I’ve chosen to add a class service to demonstrate the update process from outside the JobDefinition scope.

For the timer job I have the following code:

using Microsoft.SharePoint.Administration;
using System;

namespace SharePointTimerJob
{
    public class TimerJob : SPJobDefinition
    {
        private const string JOBNAME = "Custom Timer Job";

        public TimerJob()
            : base()
        {
        }

        public TimerJob(SPWebApplication webApplication)

            : base(JOBNAME, webApplication, null, SPJobLockType.Job)
        {
            this.Title = JOBNAME;
        }

        public TimerJob(string jobName, SPService service, SPServer server, SPJobLockType targetType)

            : base(jobName, service, server, targetType)
        {
        }

        public static string JobName
        {
            get { return JOBNAME; }
        }

        public override void Execute(Guid contentDbId)
        {
            ProgressUpdater.Job = this;

            var service = new Service();
            service.Process();
        }
    }
}

As you can see it’s pretty straight forward. One note here is the ProgressUpdater.Job = this; line. This sets the Job property of the ProgressUpdater class to the executing instance.

The next piece of code is the ProgressUpdater:

namespace SharePointTimerJob
{
    public static class ProgressUpdater
    {
        public static TimerJob Job
        {
            get;
            set;
        }

        public static void Update(int percentage)
        {
            if (Job == null)
            {
                // throw or return
                return;
            }

            if (percentage >= 0 && percentage <= 100)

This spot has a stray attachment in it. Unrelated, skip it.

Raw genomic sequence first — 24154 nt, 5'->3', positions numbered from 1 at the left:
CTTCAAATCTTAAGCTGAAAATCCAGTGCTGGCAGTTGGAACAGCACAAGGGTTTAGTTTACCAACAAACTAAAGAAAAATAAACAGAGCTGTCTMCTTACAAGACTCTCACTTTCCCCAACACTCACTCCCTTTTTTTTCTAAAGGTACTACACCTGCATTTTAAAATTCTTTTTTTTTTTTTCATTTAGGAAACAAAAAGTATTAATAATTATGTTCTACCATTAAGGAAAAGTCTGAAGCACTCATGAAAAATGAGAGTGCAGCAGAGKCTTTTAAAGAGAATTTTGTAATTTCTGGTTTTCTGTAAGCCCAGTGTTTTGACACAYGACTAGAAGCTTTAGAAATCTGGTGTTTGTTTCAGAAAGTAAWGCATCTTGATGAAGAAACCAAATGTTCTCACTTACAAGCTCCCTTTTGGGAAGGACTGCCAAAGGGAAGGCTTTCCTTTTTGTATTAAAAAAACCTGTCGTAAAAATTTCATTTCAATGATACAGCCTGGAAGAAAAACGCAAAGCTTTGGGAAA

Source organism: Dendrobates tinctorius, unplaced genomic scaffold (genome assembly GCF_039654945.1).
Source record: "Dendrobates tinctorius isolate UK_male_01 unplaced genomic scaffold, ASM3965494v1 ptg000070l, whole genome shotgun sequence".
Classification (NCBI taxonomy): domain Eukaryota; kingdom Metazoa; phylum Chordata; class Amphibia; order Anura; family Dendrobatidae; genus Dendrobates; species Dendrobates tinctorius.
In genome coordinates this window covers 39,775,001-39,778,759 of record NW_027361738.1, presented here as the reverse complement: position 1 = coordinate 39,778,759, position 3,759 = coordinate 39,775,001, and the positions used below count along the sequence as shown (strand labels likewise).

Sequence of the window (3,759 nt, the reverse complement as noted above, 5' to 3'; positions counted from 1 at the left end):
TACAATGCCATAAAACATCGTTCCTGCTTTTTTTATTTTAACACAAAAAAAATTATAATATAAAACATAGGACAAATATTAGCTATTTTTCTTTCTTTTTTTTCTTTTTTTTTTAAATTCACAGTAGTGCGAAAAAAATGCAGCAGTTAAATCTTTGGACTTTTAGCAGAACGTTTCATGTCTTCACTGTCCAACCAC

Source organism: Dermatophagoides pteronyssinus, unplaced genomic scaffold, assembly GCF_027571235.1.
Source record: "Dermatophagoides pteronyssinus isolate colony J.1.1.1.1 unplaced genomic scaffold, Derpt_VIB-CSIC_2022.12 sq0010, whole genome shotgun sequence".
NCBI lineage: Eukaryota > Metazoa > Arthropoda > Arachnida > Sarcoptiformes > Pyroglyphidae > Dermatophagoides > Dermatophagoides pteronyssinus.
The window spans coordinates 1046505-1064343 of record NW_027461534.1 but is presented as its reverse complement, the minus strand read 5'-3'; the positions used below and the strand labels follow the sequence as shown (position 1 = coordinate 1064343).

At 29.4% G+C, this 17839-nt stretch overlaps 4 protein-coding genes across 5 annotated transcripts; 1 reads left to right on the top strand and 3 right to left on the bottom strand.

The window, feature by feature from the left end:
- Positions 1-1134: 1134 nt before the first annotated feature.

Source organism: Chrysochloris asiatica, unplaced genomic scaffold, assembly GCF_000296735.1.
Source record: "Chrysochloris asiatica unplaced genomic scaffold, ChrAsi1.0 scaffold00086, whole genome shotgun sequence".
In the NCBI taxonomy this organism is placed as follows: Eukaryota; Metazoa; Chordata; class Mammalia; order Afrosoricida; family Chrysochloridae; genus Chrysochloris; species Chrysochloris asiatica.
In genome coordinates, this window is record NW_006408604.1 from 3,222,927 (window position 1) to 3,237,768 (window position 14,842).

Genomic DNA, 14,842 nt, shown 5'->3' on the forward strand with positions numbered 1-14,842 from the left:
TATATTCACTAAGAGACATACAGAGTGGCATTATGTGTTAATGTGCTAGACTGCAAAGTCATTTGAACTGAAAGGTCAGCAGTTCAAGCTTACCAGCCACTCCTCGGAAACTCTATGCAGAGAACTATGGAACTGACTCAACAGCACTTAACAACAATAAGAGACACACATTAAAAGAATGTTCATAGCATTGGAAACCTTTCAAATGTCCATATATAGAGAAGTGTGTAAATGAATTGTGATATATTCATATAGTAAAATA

Job.UpdateProgress(percentage);
        }
    }
}

And the code of the service to trigger an Update call:

using System.Threading;

namespace SharePointTimerJob
{
    public class Service
    {
        public void Process()
        {
            int[] collection = { 0, 1, 2, 3, 4, 5, 6, 7, 8, 9 };
            int count = 0;
            foreach (var item in collection)
            {
                Thread.Sleep(5000);
                count++;
                ProgressUpdater.Update((count * 100) / collection.Length);
            }
        }
    }
}

All this does is sleep the thread and update afterwards, but you get the idea.

When you run the timer job you’ll see that the progress updates nicely in ticks of 10% because of the collection, which is 10 items:

progress 10

progress 40

SharePoint 2010: PowerShell to Clear the Timer Job Cache

Great script when you need to clear the timer job cache

SharePoint Tips by Nick Hobbs

I have been clearing the Timer Job Cache manually when needed for years. A few months back I looked for a script to do this automatically and ended up writing one since it can be a slow and laborious task to perform on a multi-server SharePoint farm, and I have now finally got around to sharing it here.

The Timer Job Cache may need to be cleared for a number of reasons, however the main ones I have come across are mainly in development environments when redeploying the same or updated solutions repeatedly, where updated assemblies are not used by timer jobs, and also if for example a small development VM runs out of disk space (frugal disk allocation) because of database transaction logs or data files filling up then the timer jobs stop working. I am sure there are several other reasons you might want or need to clear the…

View original post 438 more words

Prevent items from being deleted using an event receiver

One way to prevent item deletion is creating a custom permission level, where the item deletion permission is unchecked. When you use this method to prevent item deletion, you’ll have to break the permission inheritance of your list. Plus, you’ll create the permission level for the whole site collection. If that’s a problem you can also use an event receiver.

The following code snippet will prevent item deletion and also notify the user of what happened. If you simply use the properties.Cancel = true; property, then the item is prevented from deletion, but the user isn’t notified.